Every two weeks Mohamed al-Fakharany prepares to visit his brother, Abdullah al-Fakharany, in prison. He packs food, clothes, books, and, most importantly, written responses to his older brother’s letters. Mohamed al-Fakharany, who told CPJ that he has never missed a visit, was only 11 when his brother– the executive director of opposition news outlet Rassd–was arrested in 2013 and later sentenced to 25 years in prison on anti-state charges.
Mohamed al-Fakharany said that in their letters, the brothers discuss whatever they didn’t have time to talk about during the short visits at Cairo’s Tora prison. He said that his older brother gives him general advice and recommendations for his reading list, and Mohamed al-Fakharany gives updates about his German lessons.
“The letters help, but nothing is ever enough. I still miss him,” Mohamed al-Fakharany, 15, said.
Mohamed al-Fakharany said he has hope that the family may be reunited this month. On May 8, a verdict is expected in the retrial of Abdullah al-Fakharany and five other journalists: Samhi Mustafa, co-founder of Rassd; Mohamed al-Adly of Amgad TV; Hany Salah el-Deen, news manager of Misr 25, a channel supportive of the Muslim Brotherhood, and Mosad Al-Barbary, the channel’s administrative manager; and Hassan el-Kabbani, who freelanced for several outlets including Rassd. The journalists were all convicted in 2015 of “spreading chaos” and “forming an operations room to direct the Muslim Brotherhood to defy the government” in what is known in Egypt as the Raba’a Operations Room case. The name refers to the sit-in at Raba’a Al-Adawiya in Cairo, when Egyptians gathered to protest the ouster of President Mohamed Morsi. The dispersal on August 14, 2013, left hundreds dead, according to news reports.
Al-Fakharany and the others are among the 25 journalists jailed for their work in Egypt at the time of CPJ’s last prison census. The trials of three other journalists included on the census are also scheduled to take place in May.
- Abdullah Shousha
Shousha, a correspondent of Amgad TV and contributor to Rassd, is due in court May 2, along with 88 other defendants, according to his sister, Rahma Shousha, and local rights group Journalists Against Torture. Shousha was arrested September 22, 2013 while covering a protest in Ismailiya, according to CPJ research. The journalist and his co-accused are charged with belonging to the banned Muslim Brotherhood, belonging to an armed group, and setting fire to vehicles belonging to members of the judiciary and the police. Shousha, who is pursuing a bachelor’s degree in sociology from prison with the Suez Canal University, has an examination scheduled on the same day as the court hearing, his sister told CPJ.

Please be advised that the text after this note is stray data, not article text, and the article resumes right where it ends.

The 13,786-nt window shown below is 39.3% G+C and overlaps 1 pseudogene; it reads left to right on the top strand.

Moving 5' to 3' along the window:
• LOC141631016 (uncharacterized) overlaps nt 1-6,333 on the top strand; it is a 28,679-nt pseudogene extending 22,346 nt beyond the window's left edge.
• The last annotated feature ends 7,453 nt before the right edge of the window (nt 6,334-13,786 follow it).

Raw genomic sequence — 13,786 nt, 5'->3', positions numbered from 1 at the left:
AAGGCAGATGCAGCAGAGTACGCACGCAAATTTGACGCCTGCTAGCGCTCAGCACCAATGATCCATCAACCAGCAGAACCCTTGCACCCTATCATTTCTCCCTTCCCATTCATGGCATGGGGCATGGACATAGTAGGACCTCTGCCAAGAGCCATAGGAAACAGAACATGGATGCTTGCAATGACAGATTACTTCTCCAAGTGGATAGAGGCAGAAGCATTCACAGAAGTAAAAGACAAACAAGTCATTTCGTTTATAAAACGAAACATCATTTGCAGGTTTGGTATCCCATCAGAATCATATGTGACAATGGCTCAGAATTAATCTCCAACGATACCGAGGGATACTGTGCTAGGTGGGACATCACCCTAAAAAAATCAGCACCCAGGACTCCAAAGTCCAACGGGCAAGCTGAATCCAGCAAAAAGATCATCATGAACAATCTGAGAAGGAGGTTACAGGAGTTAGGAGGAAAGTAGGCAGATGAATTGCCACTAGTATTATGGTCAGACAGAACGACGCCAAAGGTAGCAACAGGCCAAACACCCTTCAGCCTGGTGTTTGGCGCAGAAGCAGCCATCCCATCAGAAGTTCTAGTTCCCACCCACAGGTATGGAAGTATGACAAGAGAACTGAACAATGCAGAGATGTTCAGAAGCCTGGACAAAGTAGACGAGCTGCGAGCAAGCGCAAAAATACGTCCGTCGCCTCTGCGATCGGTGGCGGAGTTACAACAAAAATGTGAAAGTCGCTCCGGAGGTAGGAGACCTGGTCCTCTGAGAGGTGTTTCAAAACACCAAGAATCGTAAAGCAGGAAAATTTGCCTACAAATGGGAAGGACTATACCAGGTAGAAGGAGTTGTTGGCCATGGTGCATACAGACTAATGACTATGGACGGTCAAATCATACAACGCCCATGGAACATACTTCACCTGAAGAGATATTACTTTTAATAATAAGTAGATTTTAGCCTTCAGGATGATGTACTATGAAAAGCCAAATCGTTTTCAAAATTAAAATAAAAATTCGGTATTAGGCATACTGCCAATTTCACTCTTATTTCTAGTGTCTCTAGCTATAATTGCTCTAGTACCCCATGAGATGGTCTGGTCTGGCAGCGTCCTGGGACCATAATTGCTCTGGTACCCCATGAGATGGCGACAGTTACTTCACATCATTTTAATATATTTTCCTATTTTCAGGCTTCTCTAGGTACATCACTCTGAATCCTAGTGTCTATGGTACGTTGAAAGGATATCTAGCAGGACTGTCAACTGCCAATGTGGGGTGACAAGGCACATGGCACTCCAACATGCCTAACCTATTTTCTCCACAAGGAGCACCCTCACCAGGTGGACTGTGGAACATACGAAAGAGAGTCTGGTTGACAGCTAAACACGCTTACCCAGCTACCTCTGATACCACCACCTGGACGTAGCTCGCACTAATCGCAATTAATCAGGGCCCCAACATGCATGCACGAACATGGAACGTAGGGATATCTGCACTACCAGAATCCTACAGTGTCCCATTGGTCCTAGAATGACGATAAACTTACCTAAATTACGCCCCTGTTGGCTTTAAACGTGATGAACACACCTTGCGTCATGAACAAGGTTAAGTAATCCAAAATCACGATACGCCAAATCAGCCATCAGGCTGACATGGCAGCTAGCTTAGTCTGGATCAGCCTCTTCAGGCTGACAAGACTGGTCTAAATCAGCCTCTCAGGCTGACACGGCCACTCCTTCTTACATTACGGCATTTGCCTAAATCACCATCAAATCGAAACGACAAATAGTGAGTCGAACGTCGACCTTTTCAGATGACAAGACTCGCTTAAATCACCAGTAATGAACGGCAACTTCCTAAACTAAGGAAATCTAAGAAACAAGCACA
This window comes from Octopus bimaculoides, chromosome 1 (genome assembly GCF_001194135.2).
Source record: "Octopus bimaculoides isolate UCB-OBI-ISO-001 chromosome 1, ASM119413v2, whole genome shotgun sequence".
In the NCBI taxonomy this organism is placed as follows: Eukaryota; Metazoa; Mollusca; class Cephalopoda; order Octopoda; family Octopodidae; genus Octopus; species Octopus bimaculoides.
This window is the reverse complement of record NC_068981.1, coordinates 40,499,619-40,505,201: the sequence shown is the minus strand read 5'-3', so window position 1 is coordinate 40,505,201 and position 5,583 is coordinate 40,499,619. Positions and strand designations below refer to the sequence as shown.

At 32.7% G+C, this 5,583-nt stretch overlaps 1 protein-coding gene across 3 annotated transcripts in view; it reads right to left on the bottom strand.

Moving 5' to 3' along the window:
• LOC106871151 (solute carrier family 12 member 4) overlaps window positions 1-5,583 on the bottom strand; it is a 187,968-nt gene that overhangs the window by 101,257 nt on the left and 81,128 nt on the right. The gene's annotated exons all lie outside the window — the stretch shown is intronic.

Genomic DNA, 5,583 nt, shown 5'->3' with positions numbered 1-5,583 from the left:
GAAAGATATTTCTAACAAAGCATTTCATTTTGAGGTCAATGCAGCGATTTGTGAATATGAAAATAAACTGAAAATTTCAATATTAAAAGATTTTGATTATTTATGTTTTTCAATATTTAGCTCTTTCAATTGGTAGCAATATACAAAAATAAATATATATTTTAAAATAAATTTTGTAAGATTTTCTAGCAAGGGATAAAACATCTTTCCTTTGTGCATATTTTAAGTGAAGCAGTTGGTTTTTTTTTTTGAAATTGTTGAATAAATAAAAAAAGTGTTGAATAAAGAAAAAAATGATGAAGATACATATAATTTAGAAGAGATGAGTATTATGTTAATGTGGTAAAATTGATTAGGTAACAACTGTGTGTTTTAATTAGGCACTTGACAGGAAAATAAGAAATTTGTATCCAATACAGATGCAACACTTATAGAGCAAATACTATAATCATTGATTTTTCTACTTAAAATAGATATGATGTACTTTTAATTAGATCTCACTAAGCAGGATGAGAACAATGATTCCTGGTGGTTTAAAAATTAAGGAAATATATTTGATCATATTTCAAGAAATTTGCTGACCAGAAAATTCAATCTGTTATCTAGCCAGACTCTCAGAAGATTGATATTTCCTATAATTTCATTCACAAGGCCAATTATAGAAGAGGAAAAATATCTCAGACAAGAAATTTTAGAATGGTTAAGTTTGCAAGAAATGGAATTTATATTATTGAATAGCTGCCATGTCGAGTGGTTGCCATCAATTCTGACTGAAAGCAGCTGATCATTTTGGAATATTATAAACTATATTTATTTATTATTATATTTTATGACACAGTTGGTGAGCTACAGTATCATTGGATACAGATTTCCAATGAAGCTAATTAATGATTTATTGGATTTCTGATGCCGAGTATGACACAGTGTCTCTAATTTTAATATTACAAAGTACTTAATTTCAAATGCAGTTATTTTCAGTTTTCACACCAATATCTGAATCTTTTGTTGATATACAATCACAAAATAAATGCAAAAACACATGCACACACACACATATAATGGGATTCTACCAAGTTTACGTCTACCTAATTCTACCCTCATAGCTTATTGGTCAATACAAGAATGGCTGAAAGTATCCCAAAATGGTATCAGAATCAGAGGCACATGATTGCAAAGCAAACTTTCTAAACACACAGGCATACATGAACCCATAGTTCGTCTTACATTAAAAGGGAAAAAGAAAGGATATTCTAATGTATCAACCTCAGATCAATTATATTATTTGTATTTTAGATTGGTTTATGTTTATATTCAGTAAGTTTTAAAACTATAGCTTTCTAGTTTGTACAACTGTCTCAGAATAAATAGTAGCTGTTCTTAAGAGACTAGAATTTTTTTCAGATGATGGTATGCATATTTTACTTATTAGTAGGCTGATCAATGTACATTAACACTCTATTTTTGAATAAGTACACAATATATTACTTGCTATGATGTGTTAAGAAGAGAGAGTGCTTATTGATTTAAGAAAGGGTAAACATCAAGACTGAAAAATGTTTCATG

- Mahmoud Abou Zeid
Freelance photojournalist and IPFA awardee Mahmoud Abou Zeid, known as Shawkan, is scheduled to appear before a Cairo criminal court on May 9, his brother Mohamed Abou Zeid told CPJ. Shawkan was arrested August 14, 2013 while covering the dispersal of the sit in at Raba’a al-Adawiya in Cairo for the UK-based website, Demotix. He and his 738 co-accused are facing charges of possessing weapons, illegal assembly, attempted murder, and murder, according to CPJ’s research. Shawkan has been held in pre-trial detention for more than three and a half years, and his court hearings are often delayed or canceled.
- Mahmoud Abdel Nabi
The trial in Alexandria of Rassd journalist Abdel Nabi– the longest-held journalist in Egypt on CPJ’s latest census–will continue May 21, Abdelrahman Yaqot, a journalist who was present at his last court hearing, told CPJ. Abdel Nabi was arrested July 3, 2013 while covering clashes between pro-Muslim Brotherhood protesters and security forces in Alexandria, hours after the ouster of Mohamed Morsi, according to CPJ’s research. Abdel Nabi, whose trial only started in 2016, is charged with of rioting and possessing weapons.
Since the ouster of Morsi and the rise of President Abdel Fattah el-Sisi to power, Egypt has moved from a country with no journalists behind bars in CPJ’s 2012 prison census, to being one of the leading jailers in the world, according to CPJ’s research. Sisi’s crackdown on the press includes authorities using anti-state charges and accusations of being connected to the banned Muslim Brotherhood to jail journalists, and implementing restrictive press laws and regulations.